Steve S 13-14 said...

I don't think I would recover, but I know that I would move on. It would be heartbreaking and traumatic, but I think I could trudge on

It is most definitely important for these kinds of novels to be written. they help people who have never experienced war to know the true horrors of it

LibbyS5/6 said...

no, i would never be able to recover because my friends are people that i depend on for everything and losing them would be hard enough, but actually seeing them die and knowing there wasn't anything i could do to stop it would be unbearable.

Bojana D 11.12 said...

1. As everyone else said, it would be devastating to see someone, especailly a friend or family member, die. I don't think I would ever be able to recover. I feel like I would just have play backs of it over and over again. It gives me the chills thinking about it.

2. I think these types of novels do help people understand certain aspects of war better. Fiction books aren't a waste. They can relate to real life sitations so easily and they often do.

Mrs. Sherwood said...

Thread graded, closed.

Vanessa D. 13-14 said...

1.) If I went to war and I saw a friend of mine die, I think I would be able to accept it eventually, but I don't think I would ever fully recover. My best friend and I always have fun when we are together and we tell each other everything, and losing her would be one of the worst things imaginable.

Laura B. 13-14 said...

1) I believe that having anyone that dies, no matter how far you travel, affects you personally. I don't think that anyone ever truly is able to recover from a loss of a friend they are just able to accept it as a new change within their life.

Julie S. 5-6 said...

In answer to the first question I think that I would be able to recover enough to survive in the world but not enough to be the same. It would definitely change me and I would never forget the things I saw. I think that it would be in the back of my mind everytime I was having a good time that those men lost out on that for no reason other than wrong place at the wrong time.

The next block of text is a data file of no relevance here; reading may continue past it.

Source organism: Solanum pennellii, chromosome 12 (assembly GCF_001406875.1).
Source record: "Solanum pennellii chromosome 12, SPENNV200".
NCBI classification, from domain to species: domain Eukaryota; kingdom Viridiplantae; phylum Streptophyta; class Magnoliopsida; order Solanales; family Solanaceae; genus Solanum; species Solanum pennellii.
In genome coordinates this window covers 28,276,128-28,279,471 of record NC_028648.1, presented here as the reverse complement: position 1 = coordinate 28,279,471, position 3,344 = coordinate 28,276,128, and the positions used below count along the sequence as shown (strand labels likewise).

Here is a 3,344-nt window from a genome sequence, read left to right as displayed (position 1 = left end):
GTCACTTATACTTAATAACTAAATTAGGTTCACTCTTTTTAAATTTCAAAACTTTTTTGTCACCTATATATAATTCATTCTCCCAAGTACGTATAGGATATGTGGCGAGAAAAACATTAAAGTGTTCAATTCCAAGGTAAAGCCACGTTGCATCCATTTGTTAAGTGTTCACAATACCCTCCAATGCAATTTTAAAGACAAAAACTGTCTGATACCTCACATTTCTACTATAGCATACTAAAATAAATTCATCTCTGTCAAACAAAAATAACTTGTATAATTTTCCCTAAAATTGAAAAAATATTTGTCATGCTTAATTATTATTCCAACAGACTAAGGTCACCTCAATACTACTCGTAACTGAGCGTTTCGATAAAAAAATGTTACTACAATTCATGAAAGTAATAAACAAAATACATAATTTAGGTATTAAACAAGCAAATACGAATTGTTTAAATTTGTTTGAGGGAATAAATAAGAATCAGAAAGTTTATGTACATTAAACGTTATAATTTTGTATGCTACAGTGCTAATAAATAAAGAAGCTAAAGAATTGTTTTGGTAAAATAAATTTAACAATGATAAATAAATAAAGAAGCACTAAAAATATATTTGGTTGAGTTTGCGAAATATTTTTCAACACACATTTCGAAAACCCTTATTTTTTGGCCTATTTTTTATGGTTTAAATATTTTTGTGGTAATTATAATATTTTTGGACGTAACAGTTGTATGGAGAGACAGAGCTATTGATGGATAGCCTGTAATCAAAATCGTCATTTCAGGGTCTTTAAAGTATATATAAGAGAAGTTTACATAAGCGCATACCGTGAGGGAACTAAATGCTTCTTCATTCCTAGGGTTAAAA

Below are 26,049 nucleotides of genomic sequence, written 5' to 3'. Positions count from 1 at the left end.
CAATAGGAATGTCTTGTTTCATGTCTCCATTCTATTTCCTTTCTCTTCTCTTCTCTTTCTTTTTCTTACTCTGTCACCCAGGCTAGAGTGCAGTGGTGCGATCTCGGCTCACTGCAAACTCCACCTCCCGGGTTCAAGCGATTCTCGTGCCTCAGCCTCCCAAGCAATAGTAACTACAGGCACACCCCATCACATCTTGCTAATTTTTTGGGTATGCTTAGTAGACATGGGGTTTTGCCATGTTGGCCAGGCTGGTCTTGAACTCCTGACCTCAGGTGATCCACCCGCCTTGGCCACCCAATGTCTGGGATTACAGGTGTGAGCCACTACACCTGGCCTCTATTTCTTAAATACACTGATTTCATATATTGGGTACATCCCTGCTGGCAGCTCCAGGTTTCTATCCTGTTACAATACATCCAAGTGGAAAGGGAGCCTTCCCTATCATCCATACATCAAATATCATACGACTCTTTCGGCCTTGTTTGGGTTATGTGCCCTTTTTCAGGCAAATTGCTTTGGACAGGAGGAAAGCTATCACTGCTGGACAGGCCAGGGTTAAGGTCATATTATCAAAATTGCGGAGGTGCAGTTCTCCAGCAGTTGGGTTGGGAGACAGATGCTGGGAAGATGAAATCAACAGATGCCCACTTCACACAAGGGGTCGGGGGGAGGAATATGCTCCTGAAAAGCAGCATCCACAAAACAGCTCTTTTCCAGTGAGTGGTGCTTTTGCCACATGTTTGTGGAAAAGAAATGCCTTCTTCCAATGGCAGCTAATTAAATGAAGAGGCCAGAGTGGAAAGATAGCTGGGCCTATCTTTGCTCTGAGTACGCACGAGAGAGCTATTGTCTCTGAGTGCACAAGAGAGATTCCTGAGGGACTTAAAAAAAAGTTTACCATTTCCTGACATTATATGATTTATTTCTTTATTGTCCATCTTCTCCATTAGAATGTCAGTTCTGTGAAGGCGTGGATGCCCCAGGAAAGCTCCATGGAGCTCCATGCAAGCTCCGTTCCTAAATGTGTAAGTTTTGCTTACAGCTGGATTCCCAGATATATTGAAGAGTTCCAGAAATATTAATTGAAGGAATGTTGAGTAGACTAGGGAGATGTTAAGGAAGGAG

I think it is important that books like these are written because even though they are fiction they give you a look at what being in a war like that is like.

tyler k 13-14 said...

Answering question one, i would feel extremely guilty i survived but my friends didn't. I really dont feel i would ever be able to fully recover.

Kali D. 13-14 said...

1. I think it would take a very long time to fully recover from something that dramatic as seeing your friends die. I would have guilt, and it would completely change me as a person.

Leah A 5-6 said...

1. I don't believe that I would be able to recover. I would always remember that incident and think about the "what if's." My friends are very close to me and I could not even imagine losing someone. I don't think I would be the same person after that, it would change me mentally.

Leah A 5-6 said...

1. I don't believe that I would be able to recover. I would always remember that incident and think about the "what if's." My friends are very close to me and I could not even imagine losing someone. I don't think I would be the same person after that, it would change me mentally.

Natalie S Mods 5-6 said...

1) If I went to war and saw my friends die, I do not think I would ever be able to recover. I think those events would mentally scar me for life and change my outlook on things. I think that witnessing death in general changes a persons perspective on life significantly, so I imagine seeing someone that you care for die must be horribly painful. I think if I ever did get over it, it would take me a very long time.
2)I think it is important for books like this to be written. Some people do not understand all of the gory details of war. Many video games and movies glorify war heroes and minimize death. Novels like this can help the readers see how terrible and damaging war really is without having to encounter it first-hand.

Greg P. 13-14 said...

If I was the only one to survive I would feel guilty. No matter how much you try to forget and accept what happened, i dont think i get get rid of the guilt

Dana G. 13-14 said...

Answer to question one. I would eventually relax about the situation, but I would not ever forget what I saw. For a long time the image would be replaying in my head.

Sarah 5-6 said...

To answer question 1: If I was to see a good friend die in war I would probably never be the same. That same scenario happened to my uncle in a war and he still has nightmares about it. I mean, I guess it could all depend on who you are and how you take dramatic things like that. I just know personally I wouldn't be the same after witnessing something that devastating.

Dana D 11-12 said...

1. I think that watching anyone die would affect your life. I don't know if it's something you "recover" from though. It's just an unfortunate experience that shapes who you are.

Mrs. Sherwood said...

Thread closed